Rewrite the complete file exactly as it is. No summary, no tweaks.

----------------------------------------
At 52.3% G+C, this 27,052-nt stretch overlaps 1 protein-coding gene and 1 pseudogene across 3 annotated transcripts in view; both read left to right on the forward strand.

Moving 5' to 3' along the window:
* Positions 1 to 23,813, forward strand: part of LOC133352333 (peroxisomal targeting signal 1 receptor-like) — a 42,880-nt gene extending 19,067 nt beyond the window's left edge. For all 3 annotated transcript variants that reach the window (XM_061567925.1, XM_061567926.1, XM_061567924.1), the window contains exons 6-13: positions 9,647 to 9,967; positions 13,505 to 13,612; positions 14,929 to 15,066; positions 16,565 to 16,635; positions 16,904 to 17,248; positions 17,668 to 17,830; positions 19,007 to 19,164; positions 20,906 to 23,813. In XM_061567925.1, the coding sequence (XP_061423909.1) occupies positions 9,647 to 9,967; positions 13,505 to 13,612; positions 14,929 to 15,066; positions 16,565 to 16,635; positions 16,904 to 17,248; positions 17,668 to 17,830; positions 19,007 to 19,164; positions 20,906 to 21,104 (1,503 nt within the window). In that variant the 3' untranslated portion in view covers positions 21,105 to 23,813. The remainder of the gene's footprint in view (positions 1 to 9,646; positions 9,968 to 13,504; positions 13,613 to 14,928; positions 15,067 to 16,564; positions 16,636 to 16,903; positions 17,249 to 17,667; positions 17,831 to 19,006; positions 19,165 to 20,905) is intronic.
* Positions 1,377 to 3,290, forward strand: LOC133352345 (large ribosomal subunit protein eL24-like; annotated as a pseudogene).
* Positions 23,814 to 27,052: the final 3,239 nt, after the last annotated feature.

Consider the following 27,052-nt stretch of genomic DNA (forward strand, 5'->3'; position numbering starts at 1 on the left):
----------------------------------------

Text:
At 52.3% G+C, this 27,052-nt stretch overlaps 1 protein-coding gene and 1 pseudogene across 3 annotated transcripts in view; both read left to right on the forward strand.

Moving 5' to 3' along the window:
* Positions 1 to 23,813, forward strand: part of LOC133352333 (peroxisomal targeting signal 1 receptor-like) — a 42,880-nt gene extending 19,067 nt beyond the window's left edge. For all 3 annotated transcript variants that reach the window (XM_061567925.1, XM_061567926.1, XM_061567924.1), the window contains exons 6-13: positions 9,647 to 9,967; positions 13,505 to 13,612; positions 14,929 to 15,066; positions 16,565 to 16,635; positions 16,904 to 17,248; positions 17,668 to 17,830; positions 19,007 to 19,164; positions 20,906 to 23,813. In XM_061567925.1, the coding sequence (XP_061423909.1) occupies positions 9,647 to 9,967; positions 13,505 to 13,612; positions 14,929 to 15,066; positions 16,565 to 16,635; positions 16,904 to 17,248; positions 17,668 to 17,830; positions 19,007 to 19,164; positions 20,906 to 21,104 (1,503 nt within the window). In that variant the 3' untranslated portion in view covers positions 21,105 to 23,813. The remainder of the gene's footprint in view (positions 1 to 9,646; positions 9,968 to 13,504; positions 13,613 to 14,928; positions 15,067 to 16,564; positions 16,636 to 16,903; positions 17,249 to 17,667; positions 17,831 to 19,006; positions 19,165 to 20,905) is intronic.
* Positions 1,377 to 3,290, forward strand: LOC133352345 (large ribosomal subunit protein eL24-like; annotated as a pseudogene).
* Positions 23,814 to 27,052: the final 3,239 nt, after the last annotated feature.

Consider the following 27,052-nt stretch of genomic DNA (forward strand, 5'->3'; position numbering starts at 1 on the left):